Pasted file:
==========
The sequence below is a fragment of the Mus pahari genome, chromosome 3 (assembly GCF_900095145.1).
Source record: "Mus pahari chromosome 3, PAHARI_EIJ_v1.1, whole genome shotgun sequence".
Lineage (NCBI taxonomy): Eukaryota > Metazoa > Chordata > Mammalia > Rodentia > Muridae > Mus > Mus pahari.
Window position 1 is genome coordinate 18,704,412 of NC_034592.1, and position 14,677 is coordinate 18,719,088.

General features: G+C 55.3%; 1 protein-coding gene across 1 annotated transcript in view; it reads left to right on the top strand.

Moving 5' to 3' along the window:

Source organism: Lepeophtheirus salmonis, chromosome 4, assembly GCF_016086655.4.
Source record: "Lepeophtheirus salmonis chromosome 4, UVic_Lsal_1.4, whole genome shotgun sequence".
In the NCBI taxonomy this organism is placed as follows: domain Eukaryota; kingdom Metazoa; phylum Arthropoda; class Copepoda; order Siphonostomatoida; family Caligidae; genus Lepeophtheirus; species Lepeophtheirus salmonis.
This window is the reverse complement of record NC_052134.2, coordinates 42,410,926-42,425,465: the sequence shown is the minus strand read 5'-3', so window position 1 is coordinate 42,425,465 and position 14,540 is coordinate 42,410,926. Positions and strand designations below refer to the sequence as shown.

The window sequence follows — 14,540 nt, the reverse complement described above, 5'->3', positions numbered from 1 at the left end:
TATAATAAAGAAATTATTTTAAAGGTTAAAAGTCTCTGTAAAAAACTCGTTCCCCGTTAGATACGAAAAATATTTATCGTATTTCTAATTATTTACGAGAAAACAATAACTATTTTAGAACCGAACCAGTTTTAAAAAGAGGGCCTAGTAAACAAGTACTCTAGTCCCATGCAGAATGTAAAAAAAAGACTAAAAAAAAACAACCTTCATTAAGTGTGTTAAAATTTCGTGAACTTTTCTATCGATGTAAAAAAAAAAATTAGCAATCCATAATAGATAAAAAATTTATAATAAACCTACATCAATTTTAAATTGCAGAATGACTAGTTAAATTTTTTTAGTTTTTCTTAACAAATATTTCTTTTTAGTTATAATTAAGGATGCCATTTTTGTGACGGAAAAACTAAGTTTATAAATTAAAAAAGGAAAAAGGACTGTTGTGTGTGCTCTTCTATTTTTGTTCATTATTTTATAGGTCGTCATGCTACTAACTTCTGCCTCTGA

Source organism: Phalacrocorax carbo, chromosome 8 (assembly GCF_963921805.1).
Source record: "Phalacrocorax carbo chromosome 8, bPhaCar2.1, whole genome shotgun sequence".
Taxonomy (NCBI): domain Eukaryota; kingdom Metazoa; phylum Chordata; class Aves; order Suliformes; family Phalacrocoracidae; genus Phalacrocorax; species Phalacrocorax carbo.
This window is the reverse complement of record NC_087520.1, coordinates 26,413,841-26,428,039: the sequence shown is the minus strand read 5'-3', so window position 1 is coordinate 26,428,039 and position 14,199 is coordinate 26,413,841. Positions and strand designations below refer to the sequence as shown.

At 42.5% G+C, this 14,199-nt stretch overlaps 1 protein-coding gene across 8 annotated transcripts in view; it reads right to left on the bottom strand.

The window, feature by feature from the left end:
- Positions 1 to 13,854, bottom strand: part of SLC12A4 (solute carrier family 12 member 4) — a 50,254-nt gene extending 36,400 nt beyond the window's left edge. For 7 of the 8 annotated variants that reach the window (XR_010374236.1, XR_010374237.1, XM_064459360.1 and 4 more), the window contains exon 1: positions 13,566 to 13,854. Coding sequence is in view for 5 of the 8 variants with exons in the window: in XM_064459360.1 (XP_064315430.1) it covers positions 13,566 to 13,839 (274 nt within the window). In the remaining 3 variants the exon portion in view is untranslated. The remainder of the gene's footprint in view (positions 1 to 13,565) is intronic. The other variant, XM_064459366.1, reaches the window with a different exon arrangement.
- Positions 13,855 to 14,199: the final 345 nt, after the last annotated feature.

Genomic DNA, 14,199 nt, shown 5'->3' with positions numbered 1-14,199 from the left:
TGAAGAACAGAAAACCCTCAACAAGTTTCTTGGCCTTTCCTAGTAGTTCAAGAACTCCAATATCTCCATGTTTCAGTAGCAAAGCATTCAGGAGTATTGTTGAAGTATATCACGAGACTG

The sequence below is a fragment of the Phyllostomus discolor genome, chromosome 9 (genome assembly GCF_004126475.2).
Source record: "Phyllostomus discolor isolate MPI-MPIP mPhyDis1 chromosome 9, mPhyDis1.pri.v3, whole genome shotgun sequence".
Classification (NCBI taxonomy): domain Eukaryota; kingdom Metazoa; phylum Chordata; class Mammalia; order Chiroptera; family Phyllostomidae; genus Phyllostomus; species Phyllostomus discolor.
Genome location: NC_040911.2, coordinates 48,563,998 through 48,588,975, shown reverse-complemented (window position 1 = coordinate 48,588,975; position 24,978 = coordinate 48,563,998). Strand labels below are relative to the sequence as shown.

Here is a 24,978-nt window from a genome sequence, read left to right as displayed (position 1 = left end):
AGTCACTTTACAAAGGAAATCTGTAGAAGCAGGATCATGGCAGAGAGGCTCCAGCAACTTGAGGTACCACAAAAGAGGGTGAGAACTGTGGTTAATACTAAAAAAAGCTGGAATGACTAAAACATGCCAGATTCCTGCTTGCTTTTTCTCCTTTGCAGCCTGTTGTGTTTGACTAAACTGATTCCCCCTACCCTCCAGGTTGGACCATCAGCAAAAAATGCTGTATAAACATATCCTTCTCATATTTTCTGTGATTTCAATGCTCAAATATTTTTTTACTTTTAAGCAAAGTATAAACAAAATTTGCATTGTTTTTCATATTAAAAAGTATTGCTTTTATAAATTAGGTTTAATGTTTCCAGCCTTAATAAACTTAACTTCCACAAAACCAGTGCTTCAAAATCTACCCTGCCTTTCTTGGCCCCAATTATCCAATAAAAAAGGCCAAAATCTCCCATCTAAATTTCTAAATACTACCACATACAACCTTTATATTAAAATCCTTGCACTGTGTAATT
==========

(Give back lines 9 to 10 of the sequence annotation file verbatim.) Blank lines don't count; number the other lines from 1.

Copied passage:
In the NCBI taxonomy this organism is placed as follows: domain Eukaryota; kingdom Metazoa; phylum Arthropoda; class Copepoda; order Siphonostomatoida; family Caligidae; genus Lepeophtheirus; species Lepeophtheirus salmonis.
This window is the reverse complement of record NC_052134.2, coordinates 42,410,926-42,425,465: the sequence shown is the minus strand read 5'-3', so window position 1 is coordinate 42,425,465 and position 14,540 is coordinate 42,410,926. Positions and strand designations below refer to the sequence as shown.